Over at Moore to the Point, Dr. Russell Moore has a terrific blog post about Pat Robertson's recent suggestion that a husband or wife could legitimately divorce an Alzheimer's-afflicted spouse and get remarried, on the premise that having Alzheimer's was a "kind of death."
I completely agree with Moore's assessment of Robertson's remark (which seemed to be made somewhat off-the-cuff, though is still dead wrong).
What I found particularly interesting, however, was the discussion that bubbled to the surface in the combox. As you can imagine, because many non-Catholic Christians do allow for divorce and remarriage in at least some circumstances, some commentators were forced to use more nuanced language when describing the category of exceptions into which Alzheimer's (to them) does not belong. (Of course, the problem with a house built on sand--people's private interpretations--is that there is no guarantee that more Christians in the future won't put Alzheimer's into the exception category.) In a nutshell, these commentators tried to prove that Alzheimer's was not an exception by rehearsing the standard definition of the exceptions that Protestants do allow (based on a certain reading of Matthew 19:9).
From my Catholic perspective, which allows for no exceptions at all, the possibility of at least some exceptions is really a game changer--one with serious implications for what/how/why marriage is and is not. In other words, it is a much easier argument to say that marriage is a bond created by God, and nothing man can do can put that bond asunder. Only death can do a husband and wife part. If marriage is truly forever, it can only be so based on God's real action on the lives of the spouses. They do not make themselves one; God does, and "what God has joined together..."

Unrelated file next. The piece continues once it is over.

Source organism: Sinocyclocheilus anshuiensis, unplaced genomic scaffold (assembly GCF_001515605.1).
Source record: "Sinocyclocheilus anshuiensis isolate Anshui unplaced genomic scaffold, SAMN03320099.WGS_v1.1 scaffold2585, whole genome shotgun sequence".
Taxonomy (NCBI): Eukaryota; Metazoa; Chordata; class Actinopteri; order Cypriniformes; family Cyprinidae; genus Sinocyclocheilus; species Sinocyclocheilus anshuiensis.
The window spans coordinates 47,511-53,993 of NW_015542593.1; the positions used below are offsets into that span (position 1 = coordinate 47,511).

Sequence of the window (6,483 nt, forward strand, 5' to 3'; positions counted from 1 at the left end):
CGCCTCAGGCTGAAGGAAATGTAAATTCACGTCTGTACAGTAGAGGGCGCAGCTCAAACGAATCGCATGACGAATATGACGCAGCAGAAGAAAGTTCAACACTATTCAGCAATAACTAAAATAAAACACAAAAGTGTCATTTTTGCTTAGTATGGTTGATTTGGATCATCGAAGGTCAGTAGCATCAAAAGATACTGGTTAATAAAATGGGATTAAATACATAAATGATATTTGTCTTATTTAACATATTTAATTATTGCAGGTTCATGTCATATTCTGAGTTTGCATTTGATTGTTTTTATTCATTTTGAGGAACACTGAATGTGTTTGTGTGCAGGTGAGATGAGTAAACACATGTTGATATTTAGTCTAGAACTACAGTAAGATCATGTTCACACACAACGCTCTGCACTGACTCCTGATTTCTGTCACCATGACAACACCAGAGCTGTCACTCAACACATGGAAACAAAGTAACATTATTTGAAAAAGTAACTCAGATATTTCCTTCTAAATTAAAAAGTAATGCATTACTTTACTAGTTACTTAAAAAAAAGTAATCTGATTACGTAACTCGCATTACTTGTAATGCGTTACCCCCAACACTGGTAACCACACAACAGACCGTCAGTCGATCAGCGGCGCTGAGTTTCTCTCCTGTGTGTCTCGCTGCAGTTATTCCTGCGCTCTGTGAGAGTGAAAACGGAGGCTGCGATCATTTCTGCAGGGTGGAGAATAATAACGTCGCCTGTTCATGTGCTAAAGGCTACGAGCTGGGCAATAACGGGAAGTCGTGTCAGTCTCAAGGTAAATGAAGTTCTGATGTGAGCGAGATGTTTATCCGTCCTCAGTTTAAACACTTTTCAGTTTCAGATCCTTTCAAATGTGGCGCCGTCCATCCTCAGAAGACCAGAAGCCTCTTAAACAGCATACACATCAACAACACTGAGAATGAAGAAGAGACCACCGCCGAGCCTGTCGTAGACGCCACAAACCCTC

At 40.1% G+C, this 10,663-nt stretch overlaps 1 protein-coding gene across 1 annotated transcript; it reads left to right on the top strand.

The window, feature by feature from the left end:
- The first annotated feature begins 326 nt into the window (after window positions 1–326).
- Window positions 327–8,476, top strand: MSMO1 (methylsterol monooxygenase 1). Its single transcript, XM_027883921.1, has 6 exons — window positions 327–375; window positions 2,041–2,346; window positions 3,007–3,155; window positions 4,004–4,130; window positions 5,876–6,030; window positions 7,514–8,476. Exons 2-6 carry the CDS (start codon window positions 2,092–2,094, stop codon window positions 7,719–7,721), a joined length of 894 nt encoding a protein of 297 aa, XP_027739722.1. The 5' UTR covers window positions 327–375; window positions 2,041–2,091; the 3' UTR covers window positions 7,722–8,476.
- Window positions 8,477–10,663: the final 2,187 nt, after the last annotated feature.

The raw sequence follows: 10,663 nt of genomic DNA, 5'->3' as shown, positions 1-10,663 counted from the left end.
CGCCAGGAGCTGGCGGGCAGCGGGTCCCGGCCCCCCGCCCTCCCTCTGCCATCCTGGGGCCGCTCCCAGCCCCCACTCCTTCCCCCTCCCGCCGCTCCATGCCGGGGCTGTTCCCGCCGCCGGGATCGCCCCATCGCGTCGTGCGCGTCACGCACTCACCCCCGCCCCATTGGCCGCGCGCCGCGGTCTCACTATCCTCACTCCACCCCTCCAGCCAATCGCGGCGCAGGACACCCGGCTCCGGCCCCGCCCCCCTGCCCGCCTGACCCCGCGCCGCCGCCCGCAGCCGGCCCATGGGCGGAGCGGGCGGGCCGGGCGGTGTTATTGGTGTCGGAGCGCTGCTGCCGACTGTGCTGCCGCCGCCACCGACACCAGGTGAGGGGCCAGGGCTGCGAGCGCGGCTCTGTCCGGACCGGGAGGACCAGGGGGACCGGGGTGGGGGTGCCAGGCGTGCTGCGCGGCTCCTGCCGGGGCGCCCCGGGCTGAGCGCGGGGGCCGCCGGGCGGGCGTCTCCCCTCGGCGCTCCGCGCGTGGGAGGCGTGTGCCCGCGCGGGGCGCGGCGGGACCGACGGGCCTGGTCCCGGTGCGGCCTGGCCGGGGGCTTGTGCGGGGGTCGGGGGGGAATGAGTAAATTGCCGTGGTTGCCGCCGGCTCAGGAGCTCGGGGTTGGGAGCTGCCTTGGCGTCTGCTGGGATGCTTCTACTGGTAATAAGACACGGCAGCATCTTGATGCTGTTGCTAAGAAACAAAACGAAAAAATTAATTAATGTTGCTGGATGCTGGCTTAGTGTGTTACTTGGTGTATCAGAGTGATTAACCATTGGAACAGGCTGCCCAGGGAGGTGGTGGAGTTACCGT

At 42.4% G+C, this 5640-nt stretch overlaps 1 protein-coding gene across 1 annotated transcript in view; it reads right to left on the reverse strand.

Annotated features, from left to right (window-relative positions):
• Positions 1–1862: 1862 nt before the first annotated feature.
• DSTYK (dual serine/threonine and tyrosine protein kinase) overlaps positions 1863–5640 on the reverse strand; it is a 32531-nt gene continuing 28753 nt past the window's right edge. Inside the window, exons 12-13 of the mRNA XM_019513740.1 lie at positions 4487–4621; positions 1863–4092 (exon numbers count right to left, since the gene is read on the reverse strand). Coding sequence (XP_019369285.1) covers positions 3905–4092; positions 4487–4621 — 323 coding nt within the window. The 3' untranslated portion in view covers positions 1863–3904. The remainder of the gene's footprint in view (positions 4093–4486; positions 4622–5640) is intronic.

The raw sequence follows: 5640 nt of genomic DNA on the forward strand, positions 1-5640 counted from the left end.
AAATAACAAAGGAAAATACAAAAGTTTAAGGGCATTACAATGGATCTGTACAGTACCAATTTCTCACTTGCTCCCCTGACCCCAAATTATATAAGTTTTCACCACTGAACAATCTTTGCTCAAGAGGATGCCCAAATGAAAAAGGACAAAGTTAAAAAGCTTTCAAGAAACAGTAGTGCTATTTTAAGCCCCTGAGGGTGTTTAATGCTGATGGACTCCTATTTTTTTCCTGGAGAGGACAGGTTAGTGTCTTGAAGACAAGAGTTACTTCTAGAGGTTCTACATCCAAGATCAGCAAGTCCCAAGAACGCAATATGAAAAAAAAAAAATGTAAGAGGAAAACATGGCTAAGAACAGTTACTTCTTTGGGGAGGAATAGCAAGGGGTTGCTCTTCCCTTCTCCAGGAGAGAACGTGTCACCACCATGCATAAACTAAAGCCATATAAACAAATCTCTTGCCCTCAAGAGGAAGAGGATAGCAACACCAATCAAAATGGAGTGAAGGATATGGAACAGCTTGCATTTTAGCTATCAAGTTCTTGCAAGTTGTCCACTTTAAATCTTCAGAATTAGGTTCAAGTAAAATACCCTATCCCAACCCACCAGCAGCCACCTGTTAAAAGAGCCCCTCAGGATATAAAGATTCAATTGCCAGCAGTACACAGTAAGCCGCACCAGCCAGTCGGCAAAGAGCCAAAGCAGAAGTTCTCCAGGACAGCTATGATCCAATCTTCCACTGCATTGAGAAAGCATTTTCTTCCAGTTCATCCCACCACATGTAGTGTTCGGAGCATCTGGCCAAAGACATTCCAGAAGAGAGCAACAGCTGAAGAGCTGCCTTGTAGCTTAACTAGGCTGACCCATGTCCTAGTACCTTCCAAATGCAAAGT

We can no more put marriage asunder by our sins than by any other action we can commit.
And, it is worth noting that the historic understanding of marriage and Jesus's prohibition of divorce and remarriage in any circumstance stretches back to the earliest Christians in the first centuries of the Church.
Those who admit exceptions, then, offer a radically different understanding of marriage: marriage, their position implies, IS something that can be rent asunder. Divorce from one's spouse IS possible. Man CAN choose to put their marriage asunder. God's divine action CAN be undone by man's decree.
Now, it is possible that two people presumed to be married were did not actually enter into sacramental marriage the day they made their vows. Shot gun weddings, for instance, do not effect a sacramental marriage. And the Church, in an act of love and mercy, does offer to consider the evidence that a marriage never took place in the first place. (Sadly, this process has been abused in some corners of the Church, and I pray for those people who have not taken the process seriously and have annulled perfectly valid marriages.) Still, it is possible for someone who has never truly been married to obtain a civil divorce and later enter into a true sacramental marriage. This could not be considered "remarriage," since that person had never before been married.
Moore's blog post, and the comments that follow, are worth the read. Here, for your convenience, were my two comments: